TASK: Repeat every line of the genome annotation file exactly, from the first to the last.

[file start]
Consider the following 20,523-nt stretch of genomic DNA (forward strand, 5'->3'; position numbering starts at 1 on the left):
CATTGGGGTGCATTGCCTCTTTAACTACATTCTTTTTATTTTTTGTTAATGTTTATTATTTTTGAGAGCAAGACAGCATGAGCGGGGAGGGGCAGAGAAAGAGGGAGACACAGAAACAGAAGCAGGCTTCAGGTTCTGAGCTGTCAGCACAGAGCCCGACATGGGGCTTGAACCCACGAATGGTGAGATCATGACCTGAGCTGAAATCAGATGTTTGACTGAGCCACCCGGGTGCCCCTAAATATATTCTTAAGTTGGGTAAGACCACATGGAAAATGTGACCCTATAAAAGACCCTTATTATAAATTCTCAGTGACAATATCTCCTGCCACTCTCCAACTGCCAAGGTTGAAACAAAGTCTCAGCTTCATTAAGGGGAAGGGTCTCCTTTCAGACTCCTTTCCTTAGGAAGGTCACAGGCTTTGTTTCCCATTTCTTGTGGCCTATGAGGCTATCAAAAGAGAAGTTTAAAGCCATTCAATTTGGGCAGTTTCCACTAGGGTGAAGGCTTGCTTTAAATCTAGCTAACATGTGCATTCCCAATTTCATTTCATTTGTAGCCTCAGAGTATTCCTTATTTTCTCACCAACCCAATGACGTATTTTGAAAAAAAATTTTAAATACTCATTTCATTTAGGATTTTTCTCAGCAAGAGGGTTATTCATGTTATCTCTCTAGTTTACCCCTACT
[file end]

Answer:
Consider the following 20,523-nt stretch of genomic DNA (forward strand, 5'->3'; position numbering starts at 1 on the left):
CATTGGGGTGCATTGCCTCTTTAACTACATTCTTTTTATTTTTTGTTAATGTTTATTATTTTTGAGAGCAAGACAGCATGAGCGGGGAGGGGCAGAGAAAGAGGGAGACACAGAAACAGAAGCAGGCTTCAGGTTCTGAGCTGTCAGCACAGAGCCCGACATGGGGCTTGAACCCACGAATGGTGAGATCATGACCTGAGCTGAAATCAGATGTTTGACTGAGCCACCCGGGTGCCCCTAAATATATTCTTAAGTTGGGTAAGACCACATGGAAAATGTGACCCTATAAAAGACCCTTATTATAAATTCTCAGTGACAATATCTCCTGCCACTCTCCAACTGCCAAGGTTGAAACAAAGTCTCAGCTTCATTAAGGGGAAGGGTCTCCTTTCAGACTCCTTTCCTTAGGAAGGTCACAGGCTTTGTTTCCCATTTCTTGTGGCCTATGAGGCTATCAAAAGAGAAGTTTAAAGCCATTCAATTTGGGCAGTTTCCACTAGGGTGAAGGCTTGCTTTAAATCTAGCTAACATGTGCATTCCCAATTTCATTTCATTTGTAGCCTCAGAGTATTCCTTATTTTCTCACCAACCCAATGACGTATTTTGAAAAAAAATTTTAAATACTCATTTCATTTAGGATTTTTCTCAGCAAGAGGGTTATTCATGTTATCTCTCTAGTTTACCCCTACT